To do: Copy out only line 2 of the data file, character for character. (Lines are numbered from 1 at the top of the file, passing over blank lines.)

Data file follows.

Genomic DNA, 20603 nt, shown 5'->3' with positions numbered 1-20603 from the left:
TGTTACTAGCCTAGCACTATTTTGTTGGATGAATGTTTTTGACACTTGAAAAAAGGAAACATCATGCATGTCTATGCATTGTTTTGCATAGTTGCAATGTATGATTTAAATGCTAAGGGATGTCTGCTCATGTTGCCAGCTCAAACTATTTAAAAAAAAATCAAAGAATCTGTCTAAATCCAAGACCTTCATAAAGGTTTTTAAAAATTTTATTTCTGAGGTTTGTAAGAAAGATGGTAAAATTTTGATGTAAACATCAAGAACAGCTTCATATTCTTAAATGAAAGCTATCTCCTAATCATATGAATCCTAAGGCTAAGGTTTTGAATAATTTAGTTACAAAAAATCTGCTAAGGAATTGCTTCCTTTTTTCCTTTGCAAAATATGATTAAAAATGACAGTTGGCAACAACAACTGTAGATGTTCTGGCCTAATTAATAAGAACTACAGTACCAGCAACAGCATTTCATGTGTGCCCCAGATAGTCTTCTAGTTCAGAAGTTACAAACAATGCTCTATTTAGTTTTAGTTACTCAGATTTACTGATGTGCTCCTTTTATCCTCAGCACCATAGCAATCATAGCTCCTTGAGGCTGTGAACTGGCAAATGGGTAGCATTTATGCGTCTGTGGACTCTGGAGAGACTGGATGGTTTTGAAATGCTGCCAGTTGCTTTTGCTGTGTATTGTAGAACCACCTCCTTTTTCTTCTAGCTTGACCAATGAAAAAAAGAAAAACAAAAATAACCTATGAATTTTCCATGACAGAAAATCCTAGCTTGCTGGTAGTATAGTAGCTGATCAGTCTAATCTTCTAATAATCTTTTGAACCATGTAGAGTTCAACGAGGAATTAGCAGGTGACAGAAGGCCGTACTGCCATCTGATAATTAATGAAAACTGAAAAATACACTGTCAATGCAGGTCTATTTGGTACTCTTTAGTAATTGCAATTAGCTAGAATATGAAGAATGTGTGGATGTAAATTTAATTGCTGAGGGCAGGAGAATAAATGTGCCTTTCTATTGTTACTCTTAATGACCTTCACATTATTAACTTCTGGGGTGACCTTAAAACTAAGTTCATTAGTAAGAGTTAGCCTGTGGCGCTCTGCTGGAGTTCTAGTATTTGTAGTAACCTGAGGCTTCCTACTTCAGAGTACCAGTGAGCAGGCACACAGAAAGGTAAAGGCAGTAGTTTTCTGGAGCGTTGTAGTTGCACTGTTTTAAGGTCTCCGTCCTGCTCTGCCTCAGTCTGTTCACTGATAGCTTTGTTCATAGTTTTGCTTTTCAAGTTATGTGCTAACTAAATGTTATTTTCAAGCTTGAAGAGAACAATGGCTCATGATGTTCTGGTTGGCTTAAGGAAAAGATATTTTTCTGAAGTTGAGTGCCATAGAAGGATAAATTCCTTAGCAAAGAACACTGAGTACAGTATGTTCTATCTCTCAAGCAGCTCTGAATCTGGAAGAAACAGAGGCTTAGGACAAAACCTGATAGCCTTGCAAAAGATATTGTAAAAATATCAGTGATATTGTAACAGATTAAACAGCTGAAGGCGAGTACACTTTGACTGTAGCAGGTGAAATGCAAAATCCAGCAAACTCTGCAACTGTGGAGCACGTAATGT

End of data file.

TGTTACTAGCCTAGCACTATTTTGTTGGATGAATGTTTTTGACACTTGAAAAAAGGAAACATCATGCATGTCTATGCATTGTTTTGCATAGTTGCAATGTATGATTTAAATGCTAAGGGATGTCTGCTCATGTTGCCAGCTCAAACTATTTAAAAAAAAATCAAAGAATCTGTCTAAATCCAAGACCTTCATAAAGGTTTTTAAAAATTTTATTTCTGAGGTTTGTAAGAAAGATGGTAAAATTTTGATGTAAACATCAAGAACAGCTTCATATTCTTAAATGAAAGCTATCTCCTAATCATATGAATCCTAAGGCTAAGGTTTTGAATAATTTAGTTACAAAAAATCTGCTAAGGAATTGCTTCCTTTTTTCCTTTGCAAAATATGATTAAAAATGACAGTTGGCAACAACAACTGTAGATGTTCTGGCCTAATTAATAAGAACTACAGTACCAGCAACAGCATTTCATGTGTGCCCCAGATAGTCTTCTAGTTCAGAAGTTACAAACAATGCTCTATTTAGTTTTAGTTACTCAGATTTACTGATGTGCTCCTTTTATCCTCAGCACCATAGCAATCATAGCTCCTTGAGGCTGTGAACTGGCAAATGGGTAGCATTTATGCGTCTGTGGACTCTGGAGAGACTGGATGGTTTTGAAATGCTGCCAGTTGCTTTTGCTGTGTATTGTAGAACCACCTCCTTTTTCTTCTAGCTTGACCAATGAAAAAAAGAAAAACAAAAATAACCTATGAATTTTCCATGACAGAAAATCCTAGCTTGCTGGTAGTATAGTAGCTGATCAGTCTAATCTTCTAATAATCTTTTGAACCATGTAGAGTTCAACGAGGAATTAGCAGGTGACAGAAGGCCGTACTGCCATCTGATAATTAATGAAAACTGAAAAATACACTGTCAATGCAGGTCTATTTGGTACTCTTTAGTAATTGCAATTAGCTAGAATATGAAGAATGTGTGGATGTAAATTTAATTGCTGAGGGCAGGAGAATAAATGTGCCTTTCTATTGTTACTCTTAATGACCTTCACATTATTAACTTCTGGGGTGACCTTAAAACTAAGTTCATTAGTAAGAGTTAGCCTGTGGCGCTCTGCTGGAGTTCTAGTATTTGTAGTAACCTGAGGCTTCCTACTTCAGAGTACCAGTGAGCAGGCACACAGAAAGGTAAAGGCAGTAGTTTTCTGGAGCGTTGTAGTTGCACTGTTTTAAGGTCTCCGTCCTGCTCTGCCTCAGTCTGTTCACTGATAGCTTTGTTCATAGTTTTGCTTTTCAAGTTATGTGCTAACTAAATGTTATTTTCAAGCTTGAAGAGAACAATGGCTCATGATGTTCTGGTTGGCTTAAGGAAAAGATATTTTTCTGAAGTTGAGTGCCATAGAAGGATAAATTCCTTAGCAAAGAACACTGAGTACAGTATGTTCTATCTCTCAAGCAGCTCTGAATCTGGAAGAAACAGAGGCTTAGGACAAAACCTGATAGCCTTGCAAAAGATATTGTAAAAATATCAGTGATATTGTAACAGATTAAACAGCTGAAGGCGAGTACACTTTGACTGTAGCAGGTGAAATGCAAAATCCAGCAAACTCTGCAACTGTGGAGCACGTAATGT